Both Taylor’s loss of “higher times” and Rushkoff’s burden of the “infinite present” help us understand why we’re so compelled by things like the Rapture””or anything apocalyptic. Living in a flattened timescape, we long for moments to take us out of the profane and everyday. In the absence of “higher times,” global disasters and narratives of apocalypse stand in as sacred moments that rupture the monotony of secular time. “Where were you when . . . ?” is a question of almost spiritual gravitas for anyone alive on 9/11 or the day John F. Kennedy was assassinated. Especially since the advent of mass broadcasts of breaking news, we mark time by shared moments of global calamity and terror, existential pauses that give us transcendent perspective.

These are real if perverted expressions of our longing for the “higher” time we’ve lost, for pivot points in history, for an escape from the present. In a world where there’s “nothing new under the sun,” where generations come and go “but the earth remains forever” (Ecc. 1:4), we long to be part of an unexpected story, to witness something significant. But must that “something significant” be the earth’s fiery end?

Christians of all people need not buy into the prevailing culture’s preoccupation with doomsday. Let the world have its apocalyptic versions of the Rapture””Christians have something better. Surely there are movies to be made about not destruction, but resurrection.

Read it all.

Posted in * Culture-Watch, * International News & Commentary, America/U.S.A., Eschatology, Movies & Television, Religion & Culture, Theology

A Prayer to Begin the Day

O God, the Father of our Lord Jesus Christ, from whom every family in heaven and on earth is named: Grant that, according to the riches of thy glory, we may be strengthened with power through thy Spirit in our inner being; that Christ may dwell in our hearts by faith; that we, being rooted and grounded in thy love, may be strong to apprehend with all the saints what is its length and breadth and height and depth, and to know the love of Christ which passeth knowledge; that we may be filled with all the fullness of God.

Posted in * Christian Life / Church Life, Spirituality/Prayer

From the Morning Scripture Readings

O give thanks to the LORD, for he is good; his steadfast love endures for ever!

–Psalm 118:1

Posted in Theology, Theology: Scripture

(Economist) A new type of software helps researchers decide what they should be looking for

Apples, mushrooms and pork sounds a promising recipe for a kebab, but the average barbecuer might balk at adding strawberries. According to John Gordon of IBM, however, the result is delicious. Dr Gordon is one of the leaders of that firm’s cognitive-computing team, responsible for a machine called Watson which is able to digest and analyse large amounts of English text and then draw inferences from it. When, in March, Watson was fed reams of recipes and texts about food, it reasoned that these four ingredients would complement each other, based on their sharing a number of flavoursome chemical compounds. And Dr Gordon, at least, thinks Watson’s suggestion is a winner.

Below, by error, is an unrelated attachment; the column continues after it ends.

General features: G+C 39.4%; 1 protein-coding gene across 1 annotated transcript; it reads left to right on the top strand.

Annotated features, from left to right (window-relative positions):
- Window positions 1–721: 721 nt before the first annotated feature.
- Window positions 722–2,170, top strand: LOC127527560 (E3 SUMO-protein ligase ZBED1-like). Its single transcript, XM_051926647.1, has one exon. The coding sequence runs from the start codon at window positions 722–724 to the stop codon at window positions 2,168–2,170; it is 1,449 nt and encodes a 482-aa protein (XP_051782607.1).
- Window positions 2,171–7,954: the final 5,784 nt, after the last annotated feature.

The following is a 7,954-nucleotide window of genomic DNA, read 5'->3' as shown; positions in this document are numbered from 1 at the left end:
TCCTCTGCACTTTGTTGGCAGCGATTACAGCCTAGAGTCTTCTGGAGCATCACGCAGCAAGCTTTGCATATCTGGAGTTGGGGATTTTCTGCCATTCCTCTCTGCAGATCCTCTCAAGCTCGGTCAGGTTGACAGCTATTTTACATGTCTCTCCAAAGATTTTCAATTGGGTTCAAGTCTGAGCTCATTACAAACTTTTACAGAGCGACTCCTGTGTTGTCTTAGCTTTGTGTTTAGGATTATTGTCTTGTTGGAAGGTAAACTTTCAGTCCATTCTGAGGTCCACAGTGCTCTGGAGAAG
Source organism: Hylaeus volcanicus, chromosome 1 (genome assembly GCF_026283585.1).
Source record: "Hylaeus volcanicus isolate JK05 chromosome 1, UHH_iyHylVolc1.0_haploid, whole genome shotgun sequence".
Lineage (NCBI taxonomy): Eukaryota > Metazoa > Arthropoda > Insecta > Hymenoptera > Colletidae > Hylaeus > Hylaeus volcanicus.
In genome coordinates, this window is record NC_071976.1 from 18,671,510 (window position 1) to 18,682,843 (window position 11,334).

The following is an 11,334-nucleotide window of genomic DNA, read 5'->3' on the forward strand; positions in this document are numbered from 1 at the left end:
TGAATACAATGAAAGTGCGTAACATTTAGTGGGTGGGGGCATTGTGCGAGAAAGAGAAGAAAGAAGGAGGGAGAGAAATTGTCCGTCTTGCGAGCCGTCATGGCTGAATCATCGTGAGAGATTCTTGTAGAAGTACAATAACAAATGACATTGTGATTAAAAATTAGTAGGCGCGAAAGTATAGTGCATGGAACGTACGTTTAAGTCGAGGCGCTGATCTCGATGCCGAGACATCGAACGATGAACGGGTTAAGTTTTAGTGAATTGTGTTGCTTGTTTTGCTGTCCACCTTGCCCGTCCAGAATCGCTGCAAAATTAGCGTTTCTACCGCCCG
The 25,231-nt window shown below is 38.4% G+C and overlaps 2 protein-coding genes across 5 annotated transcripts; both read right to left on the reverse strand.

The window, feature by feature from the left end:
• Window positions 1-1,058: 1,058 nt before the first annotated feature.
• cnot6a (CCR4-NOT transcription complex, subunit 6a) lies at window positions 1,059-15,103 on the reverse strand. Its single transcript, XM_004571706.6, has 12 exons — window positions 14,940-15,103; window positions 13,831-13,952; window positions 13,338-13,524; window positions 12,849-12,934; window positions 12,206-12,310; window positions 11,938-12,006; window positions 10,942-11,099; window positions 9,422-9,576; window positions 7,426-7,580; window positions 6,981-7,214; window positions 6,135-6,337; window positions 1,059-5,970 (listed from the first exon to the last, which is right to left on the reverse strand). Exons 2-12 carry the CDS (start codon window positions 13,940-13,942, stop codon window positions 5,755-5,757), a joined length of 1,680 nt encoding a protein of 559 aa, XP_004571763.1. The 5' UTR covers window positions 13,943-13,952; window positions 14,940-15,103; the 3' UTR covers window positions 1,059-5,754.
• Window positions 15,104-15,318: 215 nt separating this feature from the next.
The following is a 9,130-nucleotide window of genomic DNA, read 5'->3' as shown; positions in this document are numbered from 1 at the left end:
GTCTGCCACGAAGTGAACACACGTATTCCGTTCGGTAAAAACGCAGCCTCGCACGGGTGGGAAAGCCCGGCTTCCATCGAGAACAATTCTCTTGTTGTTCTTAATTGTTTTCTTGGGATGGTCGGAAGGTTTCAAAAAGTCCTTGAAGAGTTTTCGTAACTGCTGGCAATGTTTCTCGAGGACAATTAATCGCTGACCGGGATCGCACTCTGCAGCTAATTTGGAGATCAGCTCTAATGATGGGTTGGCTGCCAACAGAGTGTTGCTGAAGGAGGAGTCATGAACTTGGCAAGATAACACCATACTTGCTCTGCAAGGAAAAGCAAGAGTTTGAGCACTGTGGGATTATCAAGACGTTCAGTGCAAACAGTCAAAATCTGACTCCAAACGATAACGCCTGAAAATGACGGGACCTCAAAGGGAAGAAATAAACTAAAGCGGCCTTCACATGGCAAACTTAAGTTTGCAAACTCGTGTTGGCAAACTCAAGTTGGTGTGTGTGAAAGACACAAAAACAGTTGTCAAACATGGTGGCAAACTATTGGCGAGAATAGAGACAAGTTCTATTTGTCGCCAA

Devising new recipes sounds a trivial use for a multimillion-dollar piece of kit. But Dr Gordon’s culinary experiment neatly demonstrates the idea of automated hypothesis generation””and the possible uses of that are certainly not trivial. More than 90 groups of scientists are now developing hypothesis-generation software. They hope to use it not on recipe books but on the vast corpus of scientific literature (by one tally at least 50m scientific papers) that has piled up in public databases.

Read it all.

Posted in * Culture-Watch, Science & Technology

(First Things) Ayman Ibrahim–Is the Open Letter to ISIS Really Enough?

The writing of this letter in itself, however, is not enough. The statement is ambiguous in crucial areas, which not only weaken its argument, but also question whether it is truly a rigorous and valid refutation of ISIS’s deeds and claims. In what follows, I will focus only on two of them: the concept of jihad and the restoration of the Muslim caliphate. While this letter claims to present the correct version of the Muslim teaching, its imprecise description of important areas makes it subject to different, and sometimes opposite, understandings, leaving the reader, especially the non-Muslim, puzzled regarding correct Islamic teaching.

First, concerning the concept of jihad, the letter reads: “The word ”˜jihad’ is an Islamic term that cannot be applied to armed conflict against any other Muslim.” Okay, but what about non-Muslims? Can jihad be applied against them? The letter, though recommending jihad as a form of self-piety or a way to strive against one’s ego, does not specify against whom armed jihad should be applied. This leaves the door open for interpretation.

Moreover, it states that “All Muslims see the great virtue in jihad,” and does not explain what “the jihad against the enemy” really means. In fact, the letter applauds and praises the “intentions” of the members of ISIS, noting, “it is clear that you [Abu Bakr Al-Baghdadi] and your fighters are fearless and are ready to sacrifice in your intent for jihad.” The approval sends mixed signals….

Read it all.

Posted in * Culture-Watch, * Economics, Politics, * Religion News & Commentary, Education, Islam, Media, Other Faiths, Religion & Culture, Terrorism, Theology, Violence